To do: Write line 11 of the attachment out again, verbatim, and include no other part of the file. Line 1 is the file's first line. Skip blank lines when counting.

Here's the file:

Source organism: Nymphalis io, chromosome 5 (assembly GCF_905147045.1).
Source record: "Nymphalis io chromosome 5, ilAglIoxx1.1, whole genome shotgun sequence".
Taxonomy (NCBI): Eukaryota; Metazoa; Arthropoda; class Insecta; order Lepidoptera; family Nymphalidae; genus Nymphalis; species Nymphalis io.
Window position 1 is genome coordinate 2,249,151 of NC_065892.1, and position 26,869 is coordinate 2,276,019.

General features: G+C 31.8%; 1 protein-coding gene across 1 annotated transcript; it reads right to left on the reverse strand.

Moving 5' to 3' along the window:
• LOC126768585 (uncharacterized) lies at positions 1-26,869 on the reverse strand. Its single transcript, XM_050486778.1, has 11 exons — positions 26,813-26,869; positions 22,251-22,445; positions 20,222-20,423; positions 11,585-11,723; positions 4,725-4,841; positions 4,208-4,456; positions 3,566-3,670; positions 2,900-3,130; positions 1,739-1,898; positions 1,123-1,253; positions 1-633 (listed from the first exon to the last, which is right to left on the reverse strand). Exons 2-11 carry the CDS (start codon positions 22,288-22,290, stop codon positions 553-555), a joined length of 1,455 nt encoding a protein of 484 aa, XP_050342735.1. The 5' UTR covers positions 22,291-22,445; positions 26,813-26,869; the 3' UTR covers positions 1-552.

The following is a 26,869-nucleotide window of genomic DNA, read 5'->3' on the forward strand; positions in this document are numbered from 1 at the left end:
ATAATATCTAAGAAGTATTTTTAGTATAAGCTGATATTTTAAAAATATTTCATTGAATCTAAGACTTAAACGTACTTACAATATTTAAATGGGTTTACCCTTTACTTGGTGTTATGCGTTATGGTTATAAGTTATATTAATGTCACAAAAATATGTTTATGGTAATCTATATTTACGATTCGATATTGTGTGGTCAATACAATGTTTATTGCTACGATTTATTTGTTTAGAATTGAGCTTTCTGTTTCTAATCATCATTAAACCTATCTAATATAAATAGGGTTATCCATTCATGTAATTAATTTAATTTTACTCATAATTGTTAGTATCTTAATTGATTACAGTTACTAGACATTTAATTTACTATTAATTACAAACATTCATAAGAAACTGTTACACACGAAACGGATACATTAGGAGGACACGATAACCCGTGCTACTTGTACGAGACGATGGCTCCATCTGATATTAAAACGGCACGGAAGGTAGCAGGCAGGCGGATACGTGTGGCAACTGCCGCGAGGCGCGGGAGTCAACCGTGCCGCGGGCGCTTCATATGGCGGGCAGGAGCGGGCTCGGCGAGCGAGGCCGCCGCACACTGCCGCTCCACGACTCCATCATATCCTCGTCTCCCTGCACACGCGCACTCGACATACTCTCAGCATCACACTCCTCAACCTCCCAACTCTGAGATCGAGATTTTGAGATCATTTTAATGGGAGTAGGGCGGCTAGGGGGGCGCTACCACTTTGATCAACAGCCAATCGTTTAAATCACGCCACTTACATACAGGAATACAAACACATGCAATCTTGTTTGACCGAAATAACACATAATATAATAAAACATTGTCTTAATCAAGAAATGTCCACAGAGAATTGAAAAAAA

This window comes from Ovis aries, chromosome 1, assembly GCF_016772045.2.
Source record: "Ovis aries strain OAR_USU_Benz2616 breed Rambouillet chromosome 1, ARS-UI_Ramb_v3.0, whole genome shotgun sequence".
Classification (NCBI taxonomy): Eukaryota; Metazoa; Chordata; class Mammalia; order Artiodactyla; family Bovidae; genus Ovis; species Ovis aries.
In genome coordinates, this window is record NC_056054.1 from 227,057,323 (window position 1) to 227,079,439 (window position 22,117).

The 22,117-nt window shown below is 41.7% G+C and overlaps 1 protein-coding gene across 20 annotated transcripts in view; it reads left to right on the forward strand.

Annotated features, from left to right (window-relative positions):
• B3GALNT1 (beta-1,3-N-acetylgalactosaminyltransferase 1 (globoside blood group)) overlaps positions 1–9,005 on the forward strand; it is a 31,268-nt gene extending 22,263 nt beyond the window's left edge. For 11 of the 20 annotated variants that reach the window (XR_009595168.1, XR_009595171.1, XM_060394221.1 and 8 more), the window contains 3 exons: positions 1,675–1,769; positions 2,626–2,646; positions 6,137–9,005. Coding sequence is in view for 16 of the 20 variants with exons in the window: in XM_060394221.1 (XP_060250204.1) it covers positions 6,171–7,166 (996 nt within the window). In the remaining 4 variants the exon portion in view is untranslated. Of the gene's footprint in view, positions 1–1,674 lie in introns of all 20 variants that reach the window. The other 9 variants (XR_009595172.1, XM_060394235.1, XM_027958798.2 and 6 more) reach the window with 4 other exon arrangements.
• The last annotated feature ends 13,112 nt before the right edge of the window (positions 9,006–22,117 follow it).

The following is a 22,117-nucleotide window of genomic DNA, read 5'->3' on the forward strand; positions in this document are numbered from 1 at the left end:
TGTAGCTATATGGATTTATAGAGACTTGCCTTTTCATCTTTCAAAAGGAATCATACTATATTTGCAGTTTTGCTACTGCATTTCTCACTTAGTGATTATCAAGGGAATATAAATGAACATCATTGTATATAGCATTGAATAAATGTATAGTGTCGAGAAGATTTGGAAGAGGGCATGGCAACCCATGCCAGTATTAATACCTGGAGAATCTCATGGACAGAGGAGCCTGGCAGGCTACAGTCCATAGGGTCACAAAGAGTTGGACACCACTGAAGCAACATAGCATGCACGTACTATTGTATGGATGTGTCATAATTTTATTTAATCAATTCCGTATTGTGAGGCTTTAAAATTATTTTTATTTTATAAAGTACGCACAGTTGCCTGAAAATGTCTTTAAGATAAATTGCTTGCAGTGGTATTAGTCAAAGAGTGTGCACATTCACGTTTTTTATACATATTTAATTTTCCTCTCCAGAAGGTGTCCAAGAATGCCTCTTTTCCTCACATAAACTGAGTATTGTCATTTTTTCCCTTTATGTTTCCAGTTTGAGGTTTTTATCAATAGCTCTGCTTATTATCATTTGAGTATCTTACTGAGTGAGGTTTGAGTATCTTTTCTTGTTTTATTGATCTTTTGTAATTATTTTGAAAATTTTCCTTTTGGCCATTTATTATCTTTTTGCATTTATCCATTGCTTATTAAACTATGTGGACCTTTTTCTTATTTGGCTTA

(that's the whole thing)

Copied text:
Source record: "Ovis aries strain OAR_USU_Benz2616 breed Rambouillet chromosome 1, ARS-UI_Ramb_v3.0, whole genome shotgun sequence".